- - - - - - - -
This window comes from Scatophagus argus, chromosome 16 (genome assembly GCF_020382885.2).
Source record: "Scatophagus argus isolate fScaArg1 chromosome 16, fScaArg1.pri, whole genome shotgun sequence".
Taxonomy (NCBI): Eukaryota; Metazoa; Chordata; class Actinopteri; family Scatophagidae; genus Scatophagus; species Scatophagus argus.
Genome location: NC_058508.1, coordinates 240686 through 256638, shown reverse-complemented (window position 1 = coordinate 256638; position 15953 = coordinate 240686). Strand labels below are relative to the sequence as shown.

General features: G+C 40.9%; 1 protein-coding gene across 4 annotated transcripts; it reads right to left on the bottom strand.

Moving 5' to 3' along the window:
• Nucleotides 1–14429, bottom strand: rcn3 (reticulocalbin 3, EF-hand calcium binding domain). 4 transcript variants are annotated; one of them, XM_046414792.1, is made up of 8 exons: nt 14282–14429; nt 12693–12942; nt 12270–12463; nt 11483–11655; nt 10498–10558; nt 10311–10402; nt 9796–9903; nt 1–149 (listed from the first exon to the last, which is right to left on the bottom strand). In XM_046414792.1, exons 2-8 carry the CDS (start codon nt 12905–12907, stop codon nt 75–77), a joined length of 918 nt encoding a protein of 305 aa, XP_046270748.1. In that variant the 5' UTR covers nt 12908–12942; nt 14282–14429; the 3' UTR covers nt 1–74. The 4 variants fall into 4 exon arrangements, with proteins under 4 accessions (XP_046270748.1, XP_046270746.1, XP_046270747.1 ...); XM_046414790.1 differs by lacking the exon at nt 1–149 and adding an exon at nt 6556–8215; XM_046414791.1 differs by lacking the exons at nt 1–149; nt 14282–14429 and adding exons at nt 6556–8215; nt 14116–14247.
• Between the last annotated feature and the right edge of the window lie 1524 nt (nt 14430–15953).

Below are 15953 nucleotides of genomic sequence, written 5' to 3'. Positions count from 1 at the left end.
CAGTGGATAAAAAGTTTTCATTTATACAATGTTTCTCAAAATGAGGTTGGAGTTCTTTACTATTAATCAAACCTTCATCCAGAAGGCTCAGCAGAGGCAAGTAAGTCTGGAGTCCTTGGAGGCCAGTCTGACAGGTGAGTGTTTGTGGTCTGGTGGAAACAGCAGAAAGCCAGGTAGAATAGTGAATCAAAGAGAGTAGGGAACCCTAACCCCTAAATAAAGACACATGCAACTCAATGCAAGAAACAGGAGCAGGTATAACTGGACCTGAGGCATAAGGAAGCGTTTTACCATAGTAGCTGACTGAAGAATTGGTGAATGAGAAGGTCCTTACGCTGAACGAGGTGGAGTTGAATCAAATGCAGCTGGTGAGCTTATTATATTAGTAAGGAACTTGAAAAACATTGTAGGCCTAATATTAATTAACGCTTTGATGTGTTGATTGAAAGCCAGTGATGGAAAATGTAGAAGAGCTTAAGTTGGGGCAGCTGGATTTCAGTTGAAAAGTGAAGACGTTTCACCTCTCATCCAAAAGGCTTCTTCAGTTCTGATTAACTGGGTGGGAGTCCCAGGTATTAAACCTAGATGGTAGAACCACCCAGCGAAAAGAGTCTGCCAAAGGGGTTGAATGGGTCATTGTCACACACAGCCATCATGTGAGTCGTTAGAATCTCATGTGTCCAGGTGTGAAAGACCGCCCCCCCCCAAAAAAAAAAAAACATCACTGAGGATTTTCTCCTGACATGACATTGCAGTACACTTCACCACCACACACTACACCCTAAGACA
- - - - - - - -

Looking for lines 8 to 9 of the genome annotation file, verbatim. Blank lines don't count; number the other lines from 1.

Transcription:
• Between the last annotated feature and the right edge of the window lie 1524 nt (nt 14430–15953).

Below are 15953 nucleotides of genomic sequence, written 5' to 3'. Positions count from 1 at the left end.